Not using weight loss as a primary goal requires practitioners who promote eating well or physical activity to find ways to motivate people in a different fashion. This is precisely what HAES does.
 
Another issue with a weight focus is people often push themselves too hard to get the ‘results’. Rather than making gentle, sustainable changes to eating habits, dietary changes can end up being overly restrictive or unsustainable. A person who enjoys walking for exercise can feel this doesn’t burn enough calories, so they try something more intense, which they may not enjoy, or they experience pain or injury, often putting them off exercising altogether. These negative experiences do little to foster long-term behaviour change or self-care.
 
Can a HEAS approach be used for chronic diseases such as diabetes? Yes, the principle is still applicable as it is about fostering long-term behaviour change and self-care.
 
So is there evidence? Here are some studies that show health improvements using a HAES approach:

But I also suggest healthcare professionals to consider, while the traditional diet approach has been in vogue for more 20 years, how effective has it been?



HAES Health-at-every-size weight-stigma



George   29/05/2018 11:52:15 AM

Perhaps it should be renamed 'healthier at any size'.

I've seen radical activists using HAES to declare that every body is a healthy body and that weight loss, exercise or healthy food choices should be resisted.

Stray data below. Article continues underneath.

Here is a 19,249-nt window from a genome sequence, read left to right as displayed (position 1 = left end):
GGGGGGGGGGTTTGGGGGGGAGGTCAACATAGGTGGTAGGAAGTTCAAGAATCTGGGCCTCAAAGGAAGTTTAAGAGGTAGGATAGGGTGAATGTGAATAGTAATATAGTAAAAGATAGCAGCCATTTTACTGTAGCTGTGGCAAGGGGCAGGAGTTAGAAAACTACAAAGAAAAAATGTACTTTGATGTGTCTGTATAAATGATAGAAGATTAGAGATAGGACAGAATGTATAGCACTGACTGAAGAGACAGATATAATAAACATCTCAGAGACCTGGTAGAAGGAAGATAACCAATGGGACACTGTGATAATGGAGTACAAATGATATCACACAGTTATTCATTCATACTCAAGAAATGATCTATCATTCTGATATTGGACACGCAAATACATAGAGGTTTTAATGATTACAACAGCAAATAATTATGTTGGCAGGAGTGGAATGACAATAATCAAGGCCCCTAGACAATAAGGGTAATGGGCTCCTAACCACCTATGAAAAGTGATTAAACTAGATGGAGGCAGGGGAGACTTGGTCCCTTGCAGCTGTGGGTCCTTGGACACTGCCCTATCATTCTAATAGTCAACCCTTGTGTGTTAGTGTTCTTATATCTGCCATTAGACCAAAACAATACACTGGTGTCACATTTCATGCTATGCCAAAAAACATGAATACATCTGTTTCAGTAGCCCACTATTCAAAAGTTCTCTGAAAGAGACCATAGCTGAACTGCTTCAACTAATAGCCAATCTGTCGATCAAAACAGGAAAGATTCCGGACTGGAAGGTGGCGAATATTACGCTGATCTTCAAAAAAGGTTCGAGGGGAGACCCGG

We should treat people with dignity and respect, and work with them. But we should continue working to reduce the single largest cause of chronic disease in Australia.


Angela Meadows   30/05/2018 12:59:01 AM

Great piece that gets to the heart of the paradigm. In response to George, yes, 'healthier at every size' captures the end goal well. 'Health At Every Size' has been misconstrued, and if 'radical activists' are stating that HAES says all bodies are healthy and exercise and healthy food choices should be resisted, or weight loss is bad, they are incorrectly representing the core beliefs.

When you talk about chronic disease, you are talking, presumably, about diabetes, cardiovascular disease etc. Really, what all those of us working toward public health want is the same thing - improvements in disease. High-weight by itself is not a disease, regardless of efforts to label it as such. It is undoubtedly associated with increased risk of many conditions, but the reasons for that association are less clear than generally understood.
A growing body of empirical evidence indicates that metabolic markers and disease end points (insulin response, blood lipids, etc) can be improved and often normalised *in the absence of weight loss*. A HAES approach encourages this. The confusion arises because of the belief that weight loss is necessary for this to occur, or that these outcomes would be the automatic result of weight loss attempts. Behaviour affects outcomes, but does not always result in weight loss, as outlined in the article. So lets focus on behaviour and measure the results with a sphygmomanometer, not a sc


Mark McGrath   4/06/2018 7:32:14 AM

Great explanation of the HAES approach. I’m so pleased the RACGP has distributed this. As GP’s we are well overdue for an attitude shift on this matter. Time to end weight stigma and help people strive towards acceptance and health.


Comments



 Security code